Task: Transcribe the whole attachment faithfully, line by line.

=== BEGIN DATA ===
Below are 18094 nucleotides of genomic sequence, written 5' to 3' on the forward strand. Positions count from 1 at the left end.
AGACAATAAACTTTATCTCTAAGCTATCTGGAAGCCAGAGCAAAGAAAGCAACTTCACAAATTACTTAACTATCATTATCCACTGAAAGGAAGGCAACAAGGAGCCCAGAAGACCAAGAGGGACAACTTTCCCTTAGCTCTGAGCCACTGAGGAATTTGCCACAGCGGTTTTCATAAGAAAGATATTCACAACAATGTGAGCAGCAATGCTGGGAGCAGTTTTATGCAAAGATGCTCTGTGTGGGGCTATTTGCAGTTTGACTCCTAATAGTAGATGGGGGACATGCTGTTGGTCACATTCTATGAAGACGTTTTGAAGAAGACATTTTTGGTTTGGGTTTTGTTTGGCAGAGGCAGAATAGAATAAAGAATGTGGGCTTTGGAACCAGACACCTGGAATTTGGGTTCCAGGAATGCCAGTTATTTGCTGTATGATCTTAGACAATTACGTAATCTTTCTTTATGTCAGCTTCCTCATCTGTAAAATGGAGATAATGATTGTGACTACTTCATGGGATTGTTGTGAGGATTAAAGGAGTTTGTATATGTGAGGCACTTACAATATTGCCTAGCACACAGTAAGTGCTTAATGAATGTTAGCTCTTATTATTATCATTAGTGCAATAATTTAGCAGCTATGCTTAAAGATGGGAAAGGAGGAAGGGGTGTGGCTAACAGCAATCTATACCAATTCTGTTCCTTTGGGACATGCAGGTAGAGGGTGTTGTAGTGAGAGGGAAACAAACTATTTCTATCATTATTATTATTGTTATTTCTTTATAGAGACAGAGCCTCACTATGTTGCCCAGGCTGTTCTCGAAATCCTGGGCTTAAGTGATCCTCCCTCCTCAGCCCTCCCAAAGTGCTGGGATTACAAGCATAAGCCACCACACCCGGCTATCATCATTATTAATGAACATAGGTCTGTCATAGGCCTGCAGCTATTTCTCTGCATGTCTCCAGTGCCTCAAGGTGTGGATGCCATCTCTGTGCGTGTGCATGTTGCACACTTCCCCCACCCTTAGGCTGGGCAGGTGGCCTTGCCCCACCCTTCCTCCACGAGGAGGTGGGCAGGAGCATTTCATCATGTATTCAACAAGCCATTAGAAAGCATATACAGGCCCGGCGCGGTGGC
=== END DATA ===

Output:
Below are 18094 nucleotides of genomic sequence, written 5' to 3' on the forward strand. Positions count from 1 at the left end.
AGACAATAAACTTTATCTCTAAGCTATCTGGAAGCCAGAGCAAAGAAAGCAACTTCACAAATTACTTAACTATCATTATCCACTGAAAGGAAGGCAACAAGGAGCCCAGAAGACCAAGAGGGACAACTTTCCCTTAGCTCTGAGCCACTGAGGAATTTGCCACAGCGGTTTTCATAAGAAAGATATTCACAACAATGTGAGCAGCAATGCTGGGAGCAGTTTTATGCAAAGATGCTCTGTGTGGGGCTATTTGCAGTTTGACTCCTAATAGTAGATGGGGGACATGCTGTTGGTCACATTCTATGAAGACGTTTTGAAGAAGACATTTTTGGTTTGGGTTTTGTTTGGCAGAGGCAGAATAGAATAAAGAATGTGGGCTTTGGAACCAGACACCTGGAATTTGGGTTCCAGGAATGCCAGTTATTTGCTGTATGATCTTAGACAATTACGTAATCTTTCTTTATGTCAGCTTCCTCATCTGTAAAATGGAGATAATGATTGTGACTACTTCATGGGATTGTTGTGAGGATTAAAGGAGTTTGTATATGTGAGGCACTTACAATATTGCCTAGCACACAGTAAGTGCTTAATGAATGTTAGCTCTTATTATTATCATTAGTGCAATAATTTAGCAGCTATGCTTAAAGATGGGAAAGGAGGAAGGGGTGTGGCTAACAGCAATCTATACCAATTCTGTTCCTTTGGGACATGCAGGTAGAGGGTGTTGTAGTGAGAGGGAAACAAACTATTTCTATCATTATTATTATTGTTATTTCTTTATAGAGACAGAGCCTCACTATGTTGCCCAGGCTGTTCTCGAAATCCTGGGCTTAAGTGATCCTCCCTCCTCAGCCCTCCCAAAGTGCTGGGATTACAAGCATAAGCCACCACACCCGGCTATCATCATTATTAATGAACATAGGTCTGTCATAGGCCTGCAGCTATTTCTCTGCATGTCTCCAGTGCCTCAAGGTGTGGATGCCATCTCTGTGCGTGTGCATGTTGCACACTTCCCCCACCCTTAGGCTGGGCAGGTGGCCTTGCCCCACCCTTCCTCCACGAGGAGGTGGGCAGGAGCATTTCATCATGTATTCAACAAGCCATTAGAAAGCATATACAGGCCCGGCGCGGTGGC